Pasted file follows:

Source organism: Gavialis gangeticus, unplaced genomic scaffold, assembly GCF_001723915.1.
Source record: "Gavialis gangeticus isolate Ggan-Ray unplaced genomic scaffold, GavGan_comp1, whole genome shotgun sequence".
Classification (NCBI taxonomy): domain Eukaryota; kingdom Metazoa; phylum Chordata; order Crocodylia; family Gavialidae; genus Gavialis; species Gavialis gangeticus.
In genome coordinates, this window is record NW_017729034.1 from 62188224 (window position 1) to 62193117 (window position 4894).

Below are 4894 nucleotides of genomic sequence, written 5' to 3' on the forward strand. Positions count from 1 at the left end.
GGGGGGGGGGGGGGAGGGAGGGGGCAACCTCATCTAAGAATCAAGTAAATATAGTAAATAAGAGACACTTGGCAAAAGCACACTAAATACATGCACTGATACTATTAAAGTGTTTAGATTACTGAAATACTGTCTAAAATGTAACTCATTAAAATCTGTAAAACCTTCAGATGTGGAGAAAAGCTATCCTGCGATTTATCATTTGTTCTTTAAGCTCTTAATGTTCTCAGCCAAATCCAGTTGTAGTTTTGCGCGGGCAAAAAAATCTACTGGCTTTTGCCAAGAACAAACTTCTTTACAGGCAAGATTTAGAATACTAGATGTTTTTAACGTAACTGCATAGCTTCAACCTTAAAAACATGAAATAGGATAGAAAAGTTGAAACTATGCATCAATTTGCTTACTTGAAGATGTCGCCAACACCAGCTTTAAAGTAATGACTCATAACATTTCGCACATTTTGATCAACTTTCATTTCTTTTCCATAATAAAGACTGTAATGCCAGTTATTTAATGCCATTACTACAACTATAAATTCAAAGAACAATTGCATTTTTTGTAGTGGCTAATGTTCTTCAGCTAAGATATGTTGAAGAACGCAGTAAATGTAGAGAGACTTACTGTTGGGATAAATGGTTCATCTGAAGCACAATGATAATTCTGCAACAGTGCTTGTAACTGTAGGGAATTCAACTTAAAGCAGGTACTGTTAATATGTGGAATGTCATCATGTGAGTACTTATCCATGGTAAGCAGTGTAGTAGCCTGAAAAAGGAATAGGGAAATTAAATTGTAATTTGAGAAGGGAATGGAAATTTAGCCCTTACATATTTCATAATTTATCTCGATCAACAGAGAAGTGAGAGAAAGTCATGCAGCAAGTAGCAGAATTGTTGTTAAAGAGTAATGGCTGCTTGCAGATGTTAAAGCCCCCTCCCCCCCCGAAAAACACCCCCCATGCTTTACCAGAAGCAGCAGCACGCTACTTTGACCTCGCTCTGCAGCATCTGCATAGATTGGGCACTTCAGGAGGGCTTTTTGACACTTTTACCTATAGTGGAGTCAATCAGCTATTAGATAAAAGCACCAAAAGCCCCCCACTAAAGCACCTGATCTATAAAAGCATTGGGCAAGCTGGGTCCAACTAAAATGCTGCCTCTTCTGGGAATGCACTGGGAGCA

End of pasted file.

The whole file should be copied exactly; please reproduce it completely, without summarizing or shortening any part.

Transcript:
Source organism: Gavialis gangeticus, unplaced genomic scaffold, assembly GCF_001723915.1.
Source record: "Gavialis gangeticus isolate Ggan-Ray unplaced genomic scaffold, GavGan_comp1, whole genome shotgun sequence".
Classification (NCBI taxonomy): domain Eukaryota; kingdom Metazoa; phylum Chordata; order Crocodylia; family Gavialidae; genus Gavialis; species Gavialis gangeticus.
In genome coordinates, this window is record NW_017729034.1 from 62188224 (window position 1) to 62193117 (window position 4894).

Below are 4894 nucleotides of genomic sequence, written 5' to 3' on the forward strand. Positions count from 1 at the left end.
GGGGGGGGGGGGGGAGGGAGGGGGCAACCTCATCTAAGAATCAAGTAAATATAGTAAATAAGAGACACTTGGCAAAAGCACACTAAATACATGCACTGATACTATTAAAGTGTTTAGATTACTGAAATACTGTCTAAAATGTAACTCATTAAAATCTGTAAAACCTTCAGATGTGGAGAAAAGCTATCCTGCGATTTATCATTTGTTCTTTAAGCTCTTAATGTTCTCAGCCAAATCCAGTTGTAGTTTTGCGCGGGCAAAAAAATCTACTGGCTTTTGCCAAGAACAAACTTCTTTACAGGCAAGATTTAGAATACTAGATGTTTTTAACGTAACTGCATAGCTTCAACCTTAAAAACATGAAATAGGATAGAAAAGTTGAAACTATGCATCAATTTGCTTACTTGAAGATGTCGCCAACACCAGCTTTAAAGTAATGACTCATAACATTTCGCACATTTTGATCAACTTTCATTTCTTTTCCATAATAAAGACTGTAATGCCAGTTATTTAATGCCATTACTACAACTATAAATTCAAAGAACAATTGCATTTTTTGTAGTGGCTAATGTTCTTCAGCTAAGATATGTTGAAGAACGCAGTAAATGTAGAGAGACTTACTGTTGGGATAAATGGTTCATCTGAAGCACAATGATAATTCTGCAACAGTGCTTGTAACTGTAGGGAATTCAACTTAAAGCAGGTACTGTTAATATGTGGAATGTCATCATGTGAGTACTTATCCATGGTAAGCAGTGTAGTAGCCTGAAAAAGGAATAGGGAAATTAAATTGTAATTTGAGAAGGGAATGGAAATTTAGCCCTTACATATTTCATAATTTATCTCGATCAACAGAGAAGTGAGAGAAAGTCATGCAGCAAGTAGCAGAATTGTTGTTAAAGAGTAATGGCTGCTTGCAGATGTTAAAGCCCCCTCCCCCCCCGAAAAACACCCCCCATGCTTTACCAGAAGCAGCAGCACGCTACTTTGACCTCGCTCTGCAGCATCTGCATAGATTGGGCACTTCAGGAGGGCTTTTTGACACTTTTACCTATAGTGGAGTCAATCAGCTATTAGATAAAAGCACCAAAAGCCCCCCACTAAAGCACCTGATCTATAAAAGCATTGGGCAAGCTGGGTCCAACTAAAATGCTGCCTCTTCTGGGAATGCACTGGGAGCA